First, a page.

Struggling under a heavy burden of debts, Tokyo’s Minato Ward is considering the nation’s first proposal to levy a local tax on tobacco vending machines, sources said Tuesday.
Currently, local tax revenues from cigarette machine sales go to the municipal government where the firm that owns the machine is located. No revenues go to the local government if the machine is owned by a company located in another municipality.
And this has struck Minato Ward as unfair. The number of cigarette machines is up in the ward’s major shopping and commercial districts, like Akasaka and Roppongi, but tobacco tax revenues in the ward have grown little because many of these machines are operated by businesses based outside the ward, the sources said.
The proposed tax — a rate for which has not been determined — would be levied for every vending machine set up by a company that is not located in the ward, they said.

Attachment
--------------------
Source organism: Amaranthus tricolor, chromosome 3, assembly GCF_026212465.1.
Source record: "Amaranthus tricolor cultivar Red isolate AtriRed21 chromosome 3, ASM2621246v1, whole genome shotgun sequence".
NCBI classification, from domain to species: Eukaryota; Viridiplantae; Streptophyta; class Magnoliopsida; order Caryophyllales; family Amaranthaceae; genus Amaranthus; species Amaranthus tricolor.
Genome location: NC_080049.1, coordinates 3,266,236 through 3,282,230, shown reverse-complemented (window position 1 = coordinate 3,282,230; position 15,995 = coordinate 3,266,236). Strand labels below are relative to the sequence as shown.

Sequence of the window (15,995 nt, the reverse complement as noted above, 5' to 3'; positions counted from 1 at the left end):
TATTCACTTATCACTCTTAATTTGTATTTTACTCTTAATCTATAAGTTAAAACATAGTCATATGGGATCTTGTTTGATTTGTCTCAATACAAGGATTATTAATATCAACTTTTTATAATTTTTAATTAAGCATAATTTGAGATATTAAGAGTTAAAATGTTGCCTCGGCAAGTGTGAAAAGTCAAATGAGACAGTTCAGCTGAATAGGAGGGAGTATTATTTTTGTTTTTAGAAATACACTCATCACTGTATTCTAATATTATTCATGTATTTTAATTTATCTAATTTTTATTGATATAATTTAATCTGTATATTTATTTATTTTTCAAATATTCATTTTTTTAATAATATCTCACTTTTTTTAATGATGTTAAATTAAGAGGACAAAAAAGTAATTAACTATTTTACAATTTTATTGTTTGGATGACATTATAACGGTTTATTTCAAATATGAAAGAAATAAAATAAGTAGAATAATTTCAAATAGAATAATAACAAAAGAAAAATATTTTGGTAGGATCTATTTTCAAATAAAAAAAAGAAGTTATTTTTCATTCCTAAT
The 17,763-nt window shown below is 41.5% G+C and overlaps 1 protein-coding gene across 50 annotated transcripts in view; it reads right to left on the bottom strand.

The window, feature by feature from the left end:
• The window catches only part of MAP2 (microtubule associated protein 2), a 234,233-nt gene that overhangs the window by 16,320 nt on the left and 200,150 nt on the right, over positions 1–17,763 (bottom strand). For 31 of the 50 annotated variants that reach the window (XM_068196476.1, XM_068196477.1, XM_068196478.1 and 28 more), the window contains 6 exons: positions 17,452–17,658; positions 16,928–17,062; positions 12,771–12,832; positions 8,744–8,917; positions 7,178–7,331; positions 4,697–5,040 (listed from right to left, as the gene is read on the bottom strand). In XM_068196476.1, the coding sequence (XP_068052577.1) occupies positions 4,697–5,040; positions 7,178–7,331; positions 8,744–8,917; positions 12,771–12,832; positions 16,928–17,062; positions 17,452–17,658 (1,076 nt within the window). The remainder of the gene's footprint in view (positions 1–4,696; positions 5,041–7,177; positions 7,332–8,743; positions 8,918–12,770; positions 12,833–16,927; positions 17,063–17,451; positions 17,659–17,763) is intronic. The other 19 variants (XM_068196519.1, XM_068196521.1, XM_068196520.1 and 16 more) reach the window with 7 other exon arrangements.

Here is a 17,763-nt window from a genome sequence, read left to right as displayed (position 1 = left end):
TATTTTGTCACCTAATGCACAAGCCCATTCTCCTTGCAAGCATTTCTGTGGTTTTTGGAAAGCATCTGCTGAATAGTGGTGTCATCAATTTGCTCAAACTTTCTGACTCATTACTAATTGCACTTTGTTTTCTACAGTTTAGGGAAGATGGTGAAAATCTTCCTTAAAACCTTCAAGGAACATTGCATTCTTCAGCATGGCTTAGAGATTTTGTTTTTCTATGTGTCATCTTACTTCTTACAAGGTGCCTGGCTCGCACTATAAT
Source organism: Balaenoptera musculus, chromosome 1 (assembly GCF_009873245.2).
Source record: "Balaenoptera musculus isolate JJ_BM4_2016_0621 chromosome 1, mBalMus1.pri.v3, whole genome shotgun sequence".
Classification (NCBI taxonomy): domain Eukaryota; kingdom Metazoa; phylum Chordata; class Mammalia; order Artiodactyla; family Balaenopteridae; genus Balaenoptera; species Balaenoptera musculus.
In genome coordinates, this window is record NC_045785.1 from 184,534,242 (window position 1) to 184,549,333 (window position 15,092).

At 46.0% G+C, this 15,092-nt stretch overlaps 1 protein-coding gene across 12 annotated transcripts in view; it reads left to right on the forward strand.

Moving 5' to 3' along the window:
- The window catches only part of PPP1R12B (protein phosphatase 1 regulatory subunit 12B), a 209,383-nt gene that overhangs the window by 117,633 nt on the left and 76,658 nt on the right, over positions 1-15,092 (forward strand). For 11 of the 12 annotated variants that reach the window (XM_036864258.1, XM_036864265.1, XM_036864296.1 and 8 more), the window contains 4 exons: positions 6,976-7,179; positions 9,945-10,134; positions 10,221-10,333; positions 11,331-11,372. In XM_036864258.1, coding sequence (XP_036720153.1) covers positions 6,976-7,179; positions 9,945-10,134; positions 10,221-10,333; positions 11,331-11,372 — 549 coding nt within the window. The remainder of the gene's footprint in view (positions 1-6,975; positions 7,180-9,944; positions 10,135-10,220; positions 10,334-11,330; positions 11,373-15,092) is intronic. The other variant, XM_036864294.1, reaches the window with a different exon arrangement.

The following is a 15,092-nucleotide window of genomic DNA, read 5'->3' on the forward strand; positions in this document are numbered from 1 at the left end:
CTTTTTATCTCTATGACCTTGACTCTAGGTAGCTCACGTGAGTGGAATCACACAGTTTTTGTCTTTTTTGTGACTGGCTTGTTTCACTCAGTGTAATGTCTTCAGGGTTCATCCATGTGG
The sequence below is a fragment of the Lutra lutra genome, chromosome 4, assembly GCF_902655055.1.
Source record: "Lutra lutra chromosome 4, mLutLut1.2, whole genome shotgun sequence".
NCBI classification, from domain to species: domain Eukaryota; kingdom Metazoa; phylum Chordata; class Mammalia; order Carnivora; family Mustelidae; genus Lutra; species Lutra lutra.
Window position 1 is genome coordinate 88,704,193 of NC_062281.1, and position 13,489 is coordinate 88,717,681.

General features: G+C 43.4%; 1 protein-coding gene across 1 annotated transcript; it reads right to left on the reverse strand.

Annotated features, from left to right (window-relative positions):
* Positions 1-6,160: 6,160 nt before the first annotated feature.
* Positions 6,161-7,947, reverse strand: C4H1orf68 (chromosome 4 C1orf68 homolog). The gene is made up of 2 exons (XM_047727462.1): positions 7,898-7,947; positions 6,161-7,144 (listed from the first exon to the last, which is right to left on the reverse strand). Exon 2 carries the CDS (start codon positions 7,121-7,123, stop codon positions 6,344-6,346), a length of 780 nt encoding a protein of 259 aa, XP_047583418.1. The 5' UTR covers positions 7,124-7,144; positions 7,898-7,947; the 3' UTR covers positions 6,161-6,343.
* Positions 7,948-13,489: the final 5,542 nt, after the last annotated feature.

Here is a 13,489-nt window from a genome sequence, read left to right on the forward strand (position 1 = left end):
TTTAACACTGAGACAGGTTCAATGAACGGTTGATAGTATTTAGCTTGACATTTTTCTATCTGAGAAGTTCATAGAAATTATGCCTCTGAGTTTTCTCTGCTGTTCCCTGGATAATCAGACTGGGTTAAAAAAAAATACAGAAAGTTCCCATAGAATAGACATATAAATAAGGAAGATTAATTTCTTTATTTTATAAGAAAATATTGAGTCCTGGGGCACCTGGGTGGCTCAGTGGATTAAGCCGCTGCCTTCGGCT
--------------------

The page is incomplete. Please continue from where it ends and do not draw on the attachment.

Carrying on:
The ward’s new tax scheme is aimed at discouraging outsiders and encouraging local firms to set up more cigarette machines, leading to an increase in local tax revenues from cigarette sales. Revenues from tobacco taxes in Tokyo’s 23 wards were up 12.7 percent in fiscal 1997 from fiscal 1992, but the 4.89 billion yen that Minato Ward collected increased 5.5 percent.
Every 20-cigarette pack is subject to about a 63 yen national tax, a 63 yen local tax and a 16 yen special tax to help pay off the 28 trillion yen debt of the Japanese National Railways, according to a revised tobacco tax law, which took effect in December. “The tobacco tax was meant to bring direct revenues to the location of the sale,” said Takeichi Takashi of the Minato Ward Office’s finance department. “The reality, however, is very different. We would like to use the extra revenue for beautification projects, like increasing the number of cigarette receptacles.”
The proposal is getting attention as a new source of revenue, but faces opposition from the vending machine companies outside the ward. It is also being criticized by other wards who fear its plan would siphon off their tobacco sale revenues.